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Bald Eagles, Sea Otters & Wildlife of Kachemak Bay, Alaska
2023 Trip Report

Bald eagles have made a remarkable recovery from the days in the mid-1900’s when they bordered on the threat of extinction throughout much of their range. Now, sightings of this familiar symbol of America are much more common in the field due to the success of the Endangered Species Act. Former bounties on them have long ended, it is illegal to shoot them, and DDT contamination has essentially vanished due to a 1972 US government ban on this harmful pesticide.

These days, there are lots of places you can visit to see and photograph bald eagles—in virtually every mainland state—but there is no place that comes close to the opportunities to be had in Alaska. Alaska is home to 30,000 pairs of bald eagles, and the next closest state to that would be Minnesota with 9,800 pairs and probably around that same amount in British Columbia.

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But in Alaska, there is no better place than the Kachemak Bay environs near Homer. But to get great eagle shots you need a boat. And we have a great boat! Leaving the harbor on the Homer Spit we headed out to sea on both of our 2023 trips in search of eagles, sea otters and other wildlife. We were not disappointed! The area has thousands of eagles overwintering along the coast and many times we were in sight of 50–70 birds. The action is nonstop with eagles swooping and diving, perched in clusters, up-close-and-personal individuals for portraits and headshots, and birds in dead and weathered trees still standing from the 1964 earthquake when parts of the coast sank up to eight feet and coastal forests dropped below sea level and were killed by salt water.

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Not forgotten were the sea otters. Thousands of them live in the Greater Kachemak Bay environs and their numbers vary due to winter conditions and food availability among other factors. But on one of our typical days, we would see 50 or more and have great opportunities to photograph groups of females with their pups and watch them foraging for blue mussels, sea stars, and tanner crabs. Otters here are less wary of a boat approach because occasionally fishermen give them the leftovers from fish cleaning, old bait and other “goodies.” In other areas they are hunted by Native Americans for their fur, and in those locales they are much shyer.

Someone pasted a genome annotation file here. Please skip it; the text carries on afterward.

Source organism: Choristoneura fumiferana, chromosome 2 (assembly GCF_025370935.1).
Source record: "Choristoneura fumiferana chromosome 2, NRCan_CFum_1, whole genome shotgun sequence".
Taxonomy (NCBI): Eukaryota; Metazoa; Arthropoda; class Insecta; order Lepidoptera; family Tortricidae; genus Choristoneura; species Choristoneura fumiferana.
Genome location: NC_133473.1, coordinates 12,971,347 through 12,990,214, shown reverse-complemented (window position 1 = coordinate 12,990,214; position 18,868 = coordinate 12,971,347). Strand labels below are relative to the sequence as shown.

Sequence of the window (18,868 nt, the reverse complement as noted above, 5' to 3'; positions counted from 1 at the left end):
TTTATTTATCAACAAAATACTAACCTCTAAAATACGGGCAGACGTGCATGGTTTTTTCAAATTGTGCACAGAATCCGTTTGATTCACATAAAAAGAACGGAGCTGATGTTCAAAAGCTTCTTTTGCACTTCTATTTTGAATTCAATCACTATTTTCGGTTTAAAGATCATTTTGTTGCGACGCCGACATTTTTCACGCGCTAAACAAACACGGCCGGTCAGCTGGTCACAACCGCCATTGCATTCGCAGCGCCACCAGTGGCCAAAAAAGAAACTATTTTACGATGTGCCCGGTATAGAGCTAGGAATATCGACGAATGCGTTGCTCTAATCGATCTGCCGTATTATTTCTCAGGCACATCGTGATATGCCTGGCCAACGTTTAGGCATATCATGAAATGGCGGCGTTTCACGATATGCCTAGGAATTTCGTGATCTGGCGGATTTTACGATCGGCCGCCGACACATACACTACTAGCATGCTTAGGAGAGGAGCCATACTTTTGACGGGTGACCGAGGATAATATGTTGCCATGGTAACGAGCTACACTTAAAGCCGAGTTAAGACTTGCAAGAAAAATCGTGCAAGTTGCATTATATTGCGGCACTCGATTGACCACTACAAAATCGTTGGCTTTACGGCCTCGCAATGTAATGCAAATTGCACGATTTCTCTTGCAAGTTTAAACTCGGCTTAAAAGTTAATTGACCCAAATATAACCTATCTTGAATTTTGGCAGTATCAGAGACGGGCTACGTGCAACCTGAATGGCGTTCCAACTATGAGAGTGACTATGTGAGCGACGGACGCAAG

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As for “coastal wildlife,” Kachemak Bay has a wealth of other photogenic species we encountered during our twice daily cruises. Some of the most noteworthy were hundreds of rock sandpipers who clustered together to rest in the shelter of the harbor as the mudflats they use for foraging were inundated by the high tide. One day we found seven mountain goats—three females with kids several hundred feet up a mountain and a large male that had come down to the waterline allowing for some great close-up shots. Ducks of various species were abundant including common and Barrow’s goldeneyes, buffleheads, long-tailed and harlequin ducks, and red-breasted mergansers. And harbor seals lounged lazily on the floating docks in Halibut Cove.

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This is a trip that provides an amazing profusion of photo opportunities. As One participant has described this trip—”Best shots I think I’ve ever gotten on any of my many trips. I’m deleting “good” shots cause I have too many “excellent” shots to choose from. The concentrated effort on one animal, and an animal in such abundance, made that possible.”

Upcoming Related Tours

Bald Eagles, Sea Otters & Coastal Wildlife of Kachemak Bay, Alaska

A spectacular wildlife shoot amidst Alaska’s most photogenic settings. Five full days of photography from a chartered boat along the Kenai Peninsula to capture dynamic in-flight and perched eagle images, endearing close-ups of sea otters, and wildlife in rugged winter landscapes.

February 16 - 22, 2025
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